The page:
Alternate Title: Swipe Right for Lunacy
A lot of the movie involves football, so I barely understood a word of that part. Basically, it’s about a dude getting treatment for bipolar disorder who leaves treatment and then tries to seek out his technically-still-wife, but also does a dance thing with this other woman who’s dealing with her own pile of mess and then they fall in love. It’s irrational’s response to the rom com.
Pat (Bradley Cooper) gets out of a mental institution after beating up a guy that he caught in the shower with his wife. Pat meets Tiffany (Jennifer Lawrence), who’s hardcore grieving because her husband died in a freak accident. They bond over conversations about which meds they’ve taken and conversations about their own erratic behavior. Tiffany convinces Pat to compete in a dance competition with her – even though neither of them can really dance – because somehow that will please Pat’s ex-wife and get her to pay attention to him.
What bugs me is that movies like this perpetuate this idea that if unstable people love each other, that will solve all of their problems. That’s a dangerous misguidance, at the very least. If you are not mentally stable, another person is not responsible for your stuff. You have to work on it and take responsibility for yourself. I’m not saying you can’t fall in love, but you have to understand self-love before you could possibly demonstrate love to another human being to full capacity. This isn’t rocket science.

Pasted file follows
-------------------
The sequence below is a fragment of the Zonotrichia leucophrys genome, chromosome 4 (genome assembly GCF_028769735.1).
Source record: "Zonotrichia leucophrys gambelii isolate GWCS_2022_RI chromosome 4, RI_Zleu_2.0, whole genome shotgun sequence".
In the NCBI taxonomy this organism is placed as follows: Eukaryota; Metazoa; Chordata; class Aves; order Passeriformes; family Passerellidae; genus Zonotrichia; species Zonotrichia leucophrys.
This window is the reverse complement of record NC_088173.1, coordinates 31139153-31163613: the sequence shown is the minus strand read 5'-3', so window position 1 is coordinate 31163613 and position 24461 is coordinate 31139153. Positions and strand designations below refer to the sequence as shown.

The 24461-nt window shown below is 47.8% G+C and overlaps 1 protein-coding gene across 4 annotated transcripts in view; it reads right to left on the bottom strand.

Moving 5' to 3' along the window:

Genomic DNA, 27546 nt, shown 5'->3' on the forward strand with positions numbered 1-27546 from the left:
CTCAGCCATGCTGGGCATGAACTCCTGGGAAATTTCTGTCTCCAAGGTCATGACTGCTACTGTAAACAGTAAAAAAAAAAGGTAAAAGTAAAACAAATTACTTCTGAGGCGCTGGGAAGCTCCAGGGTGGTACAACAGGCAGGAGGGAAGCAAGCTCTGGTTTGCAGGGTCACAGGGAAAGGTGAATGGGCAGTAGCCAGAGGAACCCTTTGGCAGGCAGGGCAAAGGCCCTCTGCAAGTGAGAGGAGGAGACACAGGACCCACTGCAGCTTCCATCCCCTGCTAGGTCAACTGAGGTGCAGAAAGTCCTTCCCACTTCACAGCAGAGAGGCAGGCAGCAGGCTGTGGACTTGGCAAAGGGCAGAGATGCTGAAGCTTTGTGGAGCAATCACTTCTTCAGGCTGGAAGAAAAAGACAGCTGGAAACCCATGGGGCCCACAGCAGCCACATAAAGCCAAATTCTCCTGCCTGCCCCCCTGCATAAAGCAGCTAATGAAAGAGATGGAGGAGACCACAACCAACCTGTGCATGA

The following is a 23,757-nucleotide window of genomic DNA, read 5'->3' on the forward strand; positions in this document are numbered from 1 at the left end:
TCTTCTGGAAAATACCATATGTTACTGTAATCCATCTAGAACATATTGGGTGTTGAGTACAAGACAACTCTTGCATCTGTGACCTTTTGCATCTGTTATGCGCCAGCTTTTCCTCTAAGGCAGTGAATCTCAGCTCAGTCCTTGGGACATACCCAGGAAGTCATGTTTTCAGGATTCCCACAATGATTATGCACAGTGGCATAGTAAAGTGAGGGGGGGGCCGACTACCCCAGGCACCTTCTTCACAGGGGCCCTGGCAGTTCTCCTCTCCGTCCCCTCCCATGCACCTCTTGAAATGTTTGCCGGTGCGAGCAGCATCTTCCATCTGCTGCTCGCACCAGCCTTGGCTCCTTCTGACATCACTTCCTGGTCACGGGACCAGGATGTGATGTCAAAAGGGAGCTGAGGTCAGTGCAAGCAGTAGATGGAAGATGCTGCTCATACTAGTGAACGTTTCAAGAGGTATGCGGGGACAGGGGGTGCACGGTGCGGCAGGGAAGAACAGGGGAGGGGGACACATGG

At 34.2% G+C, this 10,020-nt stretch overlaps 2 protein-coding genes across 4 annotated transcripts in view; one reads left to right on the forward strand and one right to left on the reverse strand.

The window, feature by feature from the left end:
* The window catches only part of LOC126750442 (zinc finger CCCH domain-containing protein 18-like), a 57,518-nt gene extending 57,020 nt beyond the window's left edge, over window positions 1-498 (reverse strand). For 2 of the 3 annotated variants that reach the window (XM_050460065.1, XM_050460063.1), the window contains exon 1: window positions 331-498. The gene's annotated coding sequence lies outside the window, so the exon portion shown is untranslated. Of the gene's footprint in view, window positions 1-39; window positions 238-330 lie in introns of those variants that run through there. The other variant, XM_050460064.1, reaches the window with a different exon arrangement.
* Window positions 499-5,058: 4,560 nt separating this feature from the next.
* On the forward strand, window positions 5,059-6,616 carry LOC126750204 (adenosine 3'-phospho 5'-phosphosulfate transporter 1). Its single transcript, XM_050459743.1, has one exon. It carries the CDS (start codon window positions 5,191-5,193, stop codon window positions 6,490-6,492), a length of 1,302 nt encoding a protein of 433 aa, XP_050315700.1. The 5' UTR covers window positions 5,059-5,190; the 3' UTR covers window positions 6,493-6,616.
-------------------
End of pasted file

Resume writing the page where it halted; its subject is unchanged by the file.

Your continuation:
Tiffany and Pat both embody people with mental issues that need to be addressed (not necessarily with just meds), not tossed away because love means they don’t have any problems anymore. Between him waking up his parents in the middle of the night to bitch about Ernest Hemingway and her throwing a temper tantrum every time something doesn’t go her way, the movie plays like a couple of adults in a Freaky Friday-type situation where they’re really kids trapped in grown-up bodies and neither of them is really dealing with anything because they’re too busy making selfish choices that hurt other people.
I think I was supposed to fall in love with this movie, but I didn’t. It’s a movie that’s meant to convey the importance of staying positive while still sending a message to people who are unstable or still working through some things that love will save you from yourself.
But you don’t need to be saved from yourself. Self-love is your salvation.
As someone with their own mental health concerns, the most positivity I’ve found is in accepting your life for what it is and continuing to grow even when things don’t work out as you envisioned. Disappearing inside another person as a means of forgetting what you have to do for yourself, now that’s just plain crazy.
Now it’s Your Turn…
Silver Linings Playbook was nominated for Best Picture in 2012, but did the Academy get it right?